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Unicode character problem  RSS feed

 
Adam Nadeau
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I'm trying to use the Unicode alarm clock symbol (23F0) in a project I've been building. I have a grid of JLabels and JPanels that works correctly, and the left column of the grid is a column of JLabels that are supposed to "hand off" the alarm clock as a method is called; one should have the alarm clock while the rest display a single hyphen (-). In all the reading I've done on this problem, I've been led to the conclusion that I had to set the font correctly in order for the symbol to display. I opened TextEdit (Apple's Notepad, essentially), opened the special character box, searched the Unicode number, found the clock, inserted it into a txt file, and looked at the font parameters. TextEdit shows the character in the Font "Apple Color Emoji" with "Regular" as the only style option, and a range of font sizes available, from which I chose 18 as probably appropriate. Here are the pertinent lines of code from my project:


I can see that the code is working, because every time the code is called, I get nothing where the clock is supposed to be. No strange symbols, no formatting anomalies, just an empty space. Does anyone have any idea why I can't make this single character appear in my app? I chose the Unicode character because it was supposed to be a matter of changing a single String instead of creating and using an Image; I need to have this thing done in a few days and I still have more important logic to tweak before then. I'm not even a fan of the way I have the Font called out as it is because I'm not sure if I'm going to be running this under Windows or Mac when the time comes (another reason I want to avoid adding an Image file to the problem). For what it's worth, the other all of the other text throughout the grid also has a font size of 18 and everything fits very well. Thanks for reading.
 
Knute Snortum
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Just a guess, but how about changing the font to "UTF-8"?
 
Adam Nadeau
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I never actually considered that "UTF-8" might be a valid font. Anyhow, I tried that, then tried UTF-16, but still nothing. Thanks for the idea.
 
Paul Clapham
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I don't think that UTF-8 is a font either, but anyway you can't use that font unless your computer already supports it. Here's what you can do: the GraphicsEnvironment class has a static method which returns an array of all available Fonts. So you can see what Fonts are actually usable by Java on your computer. Next, you need to determine which of those fonts can display the character you're interested in. And fortunately the Font class has a method which tells you whether it can display a particular character.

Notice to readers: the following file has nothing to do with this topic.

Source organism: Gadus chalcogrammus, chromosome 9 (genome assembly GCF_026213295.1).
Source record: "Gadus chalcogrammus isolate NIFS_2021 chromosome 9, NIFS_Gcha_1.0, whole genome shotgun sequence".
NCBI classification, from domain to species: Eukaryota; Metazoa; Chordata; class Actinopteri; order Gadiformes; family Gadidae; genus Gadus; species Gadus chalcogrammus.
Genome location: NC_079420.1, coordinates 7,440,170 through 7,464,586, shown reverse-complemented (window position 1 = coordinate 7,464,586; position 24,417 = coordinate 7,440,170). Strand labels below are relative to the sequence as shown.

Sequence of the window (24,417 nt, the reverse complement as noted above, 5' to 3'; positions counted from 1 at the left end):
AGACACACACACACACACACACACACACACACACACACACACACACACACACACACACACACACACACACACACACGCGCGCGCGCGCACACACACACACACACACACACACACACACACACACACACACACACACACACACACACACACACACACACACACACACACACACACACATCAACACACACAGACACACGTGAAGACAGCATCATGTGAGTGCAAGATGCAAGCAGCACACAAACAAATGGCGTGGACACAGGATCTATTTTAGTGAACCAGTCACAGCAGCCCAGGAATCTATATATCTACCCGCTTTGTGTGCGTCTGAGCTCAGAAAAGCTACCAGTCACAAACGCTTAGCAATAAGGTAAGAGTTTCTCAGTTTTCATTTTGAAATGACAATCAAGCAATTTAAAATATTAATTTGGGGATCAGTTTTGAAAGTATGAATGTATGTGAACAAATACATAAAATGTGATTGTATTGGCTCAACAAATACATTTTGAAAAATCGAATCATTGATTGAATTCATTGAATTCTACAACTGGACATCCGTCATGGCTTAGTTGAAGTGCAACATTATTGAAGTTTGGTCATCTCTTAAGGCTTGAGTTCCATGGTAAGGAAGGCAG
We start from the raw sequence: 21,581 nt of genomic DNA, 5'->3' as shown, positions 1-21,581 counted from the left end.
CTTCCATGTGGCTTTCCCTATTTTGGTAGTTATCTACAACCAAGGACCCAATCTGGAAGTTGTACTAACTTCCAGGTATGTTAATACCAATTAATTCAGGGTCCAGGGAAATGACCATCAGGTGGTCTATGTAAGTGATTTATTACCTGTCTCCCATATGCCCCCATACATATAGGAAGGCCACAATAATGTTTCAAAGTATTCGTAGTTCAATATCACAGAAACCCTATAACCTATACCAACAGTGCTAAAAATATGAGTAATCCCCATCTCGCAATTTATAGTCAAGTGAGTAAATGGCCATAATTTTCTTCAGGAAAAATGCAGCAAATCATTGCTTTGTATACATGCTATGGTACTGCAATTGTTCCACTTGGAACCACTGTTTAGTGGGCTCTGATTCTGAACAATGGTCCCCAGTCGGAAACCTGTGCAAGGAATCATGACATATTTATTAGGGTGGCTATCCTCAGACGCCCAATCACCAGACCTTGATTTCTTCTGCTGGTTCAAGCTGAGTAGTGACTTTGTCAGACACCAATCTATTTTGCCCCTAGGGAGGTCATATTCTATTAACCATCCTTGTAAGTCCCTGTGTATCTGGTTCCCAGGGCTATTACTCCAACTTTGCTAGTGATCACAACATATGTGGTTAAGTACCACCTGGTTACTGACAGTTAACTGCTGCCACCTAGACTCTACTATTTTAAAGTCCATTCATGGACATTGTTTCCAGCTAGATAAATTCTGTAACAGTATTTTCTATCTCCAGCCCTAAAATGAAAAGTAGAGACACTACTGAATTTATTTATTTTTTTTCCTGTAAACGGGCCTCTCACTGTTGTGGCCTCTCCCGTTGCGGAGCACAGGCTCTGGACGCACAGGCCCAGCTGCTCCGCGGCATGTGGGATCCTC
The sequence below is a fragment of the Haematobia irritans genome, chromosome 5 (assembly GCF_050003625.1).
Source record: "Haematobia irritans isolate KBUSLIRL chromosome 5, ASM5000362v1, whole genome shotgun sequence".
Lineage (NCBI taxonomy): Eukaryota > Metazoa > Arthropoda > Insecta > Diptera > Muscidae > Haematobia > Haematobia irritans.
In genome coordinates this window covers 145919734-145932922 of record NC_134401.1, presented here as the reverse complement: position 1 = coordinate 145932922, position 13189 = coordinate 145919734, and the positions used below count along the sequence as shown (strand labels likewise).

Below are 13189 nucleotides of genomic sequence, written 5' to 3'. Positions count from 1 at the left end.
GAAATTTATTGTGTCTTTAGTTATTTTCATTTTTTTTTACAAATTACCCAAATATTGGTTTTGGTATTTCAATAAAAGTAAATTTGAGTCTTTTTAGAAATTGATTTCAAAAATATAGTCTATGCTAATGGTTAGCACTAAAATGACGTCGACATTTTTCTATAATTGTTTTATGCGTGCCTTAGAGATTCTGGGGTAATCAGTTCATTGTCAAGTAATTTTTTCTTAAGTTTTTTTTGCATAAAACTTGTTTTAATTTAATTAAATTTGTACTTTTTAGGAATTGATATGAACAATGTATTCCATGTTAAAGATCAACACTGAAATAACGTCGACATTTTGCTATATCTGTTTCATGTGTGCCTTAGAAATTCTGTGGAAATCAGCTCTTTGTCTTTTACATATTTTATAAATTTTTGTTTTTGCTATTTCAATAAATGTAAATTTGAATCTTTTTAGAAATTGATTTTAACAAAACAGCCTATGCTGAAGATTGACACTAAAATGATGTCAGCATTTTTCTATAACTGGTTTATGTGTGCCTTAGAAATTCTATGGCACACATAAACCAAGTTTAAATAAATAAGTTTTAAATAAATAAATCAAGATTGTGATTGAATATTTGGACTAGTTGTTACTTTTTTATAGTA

Knute Snortum
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Sorry, I should have said "encoding".
 
Adam Nadeau
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This seems like the most accurate way, but I'll have to try it later. I only have a few days left to make this useful, and I'm still testing and tweaking the GUI to make sure it works on whichever display I'm using at run time (could be anything from a 15" monitor to a 47" TV). Thanks for the info.
 
Paul Clapham
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This is the code I was suggesting for your research. (When I ran it on my machine only 1 of 485 fonts got printed out as being able to display that character.)
 
Adam Nadeau
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Thanks, Paul; you didn't have to write code for me. Anyhow, I think I've figured out my problem. "Apple Color Emoji" is a proprietary Apple font that is not a vector font, but rather a collection of images disguised as a font. If I switch the font to "Segoe UI Emoji" and run under Windows, I get a (considerably less interesting) clock as I was expecting at the beginning. The difference is that the Windows font is a standard grayscale vector font, which makes it universally usable (such as by Java or a web browser, etc.). Luckily, I have also determined today that I will be running the app in Windows, so I can just stick with that. Thanks again for your help.
 
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